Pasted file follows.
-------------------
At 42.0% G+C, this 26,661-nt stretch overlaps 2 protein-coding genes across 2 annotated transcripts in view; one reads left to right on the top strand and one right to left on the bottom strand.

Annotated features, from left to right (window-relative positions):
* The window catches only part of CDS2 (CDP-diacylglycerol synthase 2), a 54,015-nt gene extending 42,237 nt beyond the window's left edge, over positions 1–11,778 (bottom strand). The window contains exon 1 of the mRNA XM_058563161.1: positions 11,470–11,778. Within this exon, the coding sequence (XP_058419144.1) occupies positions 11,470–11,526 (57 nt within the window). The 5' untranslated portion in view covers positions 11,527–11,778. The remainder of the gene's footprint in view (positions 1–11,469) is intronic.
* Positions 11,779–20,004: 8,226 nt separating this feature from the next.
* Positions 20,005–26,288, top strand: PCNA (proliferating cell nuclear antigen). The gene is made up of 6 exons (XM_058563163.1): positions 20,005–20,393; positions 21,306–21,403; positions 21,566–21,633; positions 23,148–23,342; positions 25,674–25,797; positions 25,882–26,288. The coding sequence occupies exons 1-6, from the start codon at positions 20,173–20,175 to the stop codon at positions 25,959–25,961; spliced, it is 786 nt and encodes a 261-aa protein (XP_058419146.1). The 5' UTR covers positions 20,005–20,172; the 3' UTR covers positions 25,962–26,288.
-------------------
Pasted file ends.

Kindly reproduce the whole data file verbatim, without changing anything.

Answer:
At 42.0% G+C, this 26,661-nt stretch overlaps 2 protein-coding genes across 2 annotated transcripts in view; one reads left to right on the top strand and one right to left on the bottom strand.

Annotated features, from left to right (window-relative positions):
* The window catches only part of CDS2 (CDP-diacylglycerol synthase 2), a 54,015-nt gene extending 42,237 nt beyond the window's left edge, over positions 1–11,778 (bottom strand). The window contains exon 1 of the mRNA XM_058563161.1: positions 11,470–11,778. Within this exon, the coding sequence (XP_058419144.1) occupies positions 11,470–11,526 (57 nt within the window). The 5' untranslated portion in view covers positions 11,527–11,778. The remainder of the gene's footprint in view (positions 1–11,469) is intronic.
* Positions 11,779–20,004: 8,226 nt separating this feature from the next.
* Positions 20,005–26,288, top strand: PCNA (proliferating cell nuclear antigen). The gene is made up of 6 exons (XM_058563163.1): positions 20,005–20,393; positions 21,306–21,403; positions 21,566–21,633; positions 23,148–23,342; positions 25,674–25,797; positions 25,882–26,288. The coding sequence occupies exons 1-6, from the start codon at positions 20,173–20,175 to the stop codon at positions 25,959–25,961; spliced, it is 786 nt and encodes a 261-aa protein (XP_058419146.1). The 5' UTR covers positions 20,005–20,172; the 3' UTR covers positions 25,962–26,288.